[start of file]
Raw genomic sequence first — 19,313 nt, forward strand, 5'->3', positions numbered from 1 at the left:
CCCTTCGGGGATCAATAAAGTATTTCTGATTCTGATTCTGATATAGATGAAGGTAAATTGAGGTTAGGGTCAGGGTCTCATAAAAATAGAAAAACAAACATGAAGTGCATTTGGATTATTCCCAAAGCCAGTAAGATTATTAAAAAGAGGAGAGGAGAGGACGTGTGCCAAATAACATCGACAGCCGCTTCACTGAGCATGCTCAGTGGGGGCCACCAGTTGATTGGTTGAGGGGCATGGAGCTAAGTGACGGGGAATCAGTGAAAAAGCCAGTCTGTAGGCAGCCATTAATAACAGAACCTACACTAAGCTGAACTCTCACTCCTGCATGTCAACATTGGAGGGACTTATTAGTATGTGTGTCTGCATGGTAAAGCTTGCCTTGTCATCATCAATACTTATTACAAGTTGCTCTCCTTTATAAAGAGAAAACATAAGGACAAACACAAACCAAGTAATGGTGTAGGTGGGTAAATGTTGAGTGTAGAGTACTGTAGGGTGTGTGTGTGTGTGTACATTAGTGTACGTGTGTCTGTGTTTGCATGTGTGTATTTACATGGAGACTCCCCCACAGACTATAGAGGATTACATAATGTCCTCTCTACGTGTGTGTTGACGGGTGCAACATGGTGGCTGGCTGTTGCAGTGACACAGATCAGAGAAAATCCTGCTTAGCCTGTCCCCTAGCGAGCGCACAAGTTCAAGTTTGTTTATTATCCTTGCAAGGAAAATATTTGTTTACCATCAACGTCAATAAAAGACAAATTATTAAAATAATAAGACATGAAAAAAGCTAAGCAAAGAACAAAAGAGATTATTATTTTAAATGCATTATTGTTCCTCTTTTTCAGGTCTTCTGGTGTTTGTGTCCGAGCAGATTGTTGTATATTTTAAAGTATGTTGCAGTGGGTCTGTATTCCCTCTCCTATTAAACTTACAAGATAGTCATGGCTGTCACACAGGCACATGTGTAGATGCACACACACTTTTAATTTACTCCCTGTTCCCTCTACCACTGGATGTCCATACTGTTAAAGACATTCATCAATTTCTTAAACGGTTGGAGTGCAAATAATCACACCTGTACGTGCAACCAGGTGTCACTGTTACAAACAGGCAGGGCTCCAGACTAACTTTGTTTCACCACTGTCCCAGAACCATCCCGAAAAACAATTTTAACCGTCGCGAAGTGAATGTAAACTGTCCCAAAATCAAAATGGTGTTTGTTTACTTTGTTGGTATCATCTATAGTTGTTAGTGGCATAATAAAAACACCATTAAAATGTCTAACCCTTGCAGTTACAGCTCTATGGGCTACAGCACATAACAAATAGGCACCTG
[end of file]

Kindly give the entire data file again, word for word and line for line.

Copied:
Raw genomic sequence first — 19,313 nt, forward strand, 5'->3', positions numbered from 1 at the left:
CCCTTCGGGGATCAATAAAGTATTTCTGATTCTGATTCTGATATAGATGAAGGTAAATTGAGGTTAGGGTCAGGGTCTCATAAAAATAGAAAAACAAACATGAAGTGCATTTGGATTATTCCCAAAGCCAGTAAGATTATTAAAAAGAGGAGAGGAGAGGACGTGTGCCAAATAACATCGACAGCCGCTTCACTGAGCATGCTCAGTGGGGGCCACCAGTTGATTGGTTGAGGGGCATGGAGCTAAGTGACGGGGAATCAGTGAAAAAGCCAGTCTGTAGGCAGCCATTAATAACAGAACCTACACTAAGCTGAACTCTCACTCCTGCATGTCAACATTGGAGGGACTTATTAGTATGTGTGTCTGCATGGTAAAGCTTGCCTTGTCATCATCAATACTTATTACAAGTTGCTCTCCTTTATAAAGAGAAAACATAAGGACAAACACAAACCAAGTAATGGTGTAGGTGGGTAAATGTTGAGTGTAGAGTACTGTAGGGTGTGTGTGTGTGTGTACATTAGTGTACGTGTGTCTGTGTTTGCATGTGTGTATTTACATGGAGACTCCCCCACAGACTATAGAGGATTACATAATGTCCTCTCTACGTGTGTGTTGACGGGTGCAACATGGTGGCTGGCTGTTGCAGTGACACAGATCAGAGAAAATCCTGCTTAGCCTGTCCCCTAGCGAGCGCACAAGTTCAAGTTTGTTTATTATCCTTGCAAGGAAAATATTTGTTTACCATCAACGTCAATAAAAGACAAATTATTAAAATAATAAGACATGAAAAAAGCTAAGCAAAGAACAAAAGAGATTATTATTTTAAATGCATTATTGTTCCTCTTTTTCAGGTCTTCTGGTGTTTGTGTCCGAGCAGATTGTTGTATATTTTAAAGTATGTTGCAGTGGGTCTGTATTCCCTCTCCTATTAAACTTACAAGATAGTCATGGCTGTCACACAGGCACATGTGTAGATGCACACACACTTTTAATTTACTCCCTGTTCCCTCTACCACTGGATGTCCATACTGTTAAAGACATTCATCAATTTCTTAAACGGTTGGAGTGCAAATAATCACACCTGTACGTGCAACCAGGTGTCACTGTTACAAACAGGCAGGGCTCCAGACTAACTTTGTTTCACCACTGTCCCAGAACCATCCCGAAAAACAATTTTAACCGTCGCGAAGTGAATGTAAACTGTCCCAAAATCAAAATGGTGTTTGTTTACTTTGTTGGTATCATCTATAGTTGTTAGTGGCATAATAAAAACACCATTAAAATGTCTAACCCTTGCAGTTACAGCTCTATGGGCTACAGCACATAACAAATAGGCACCTG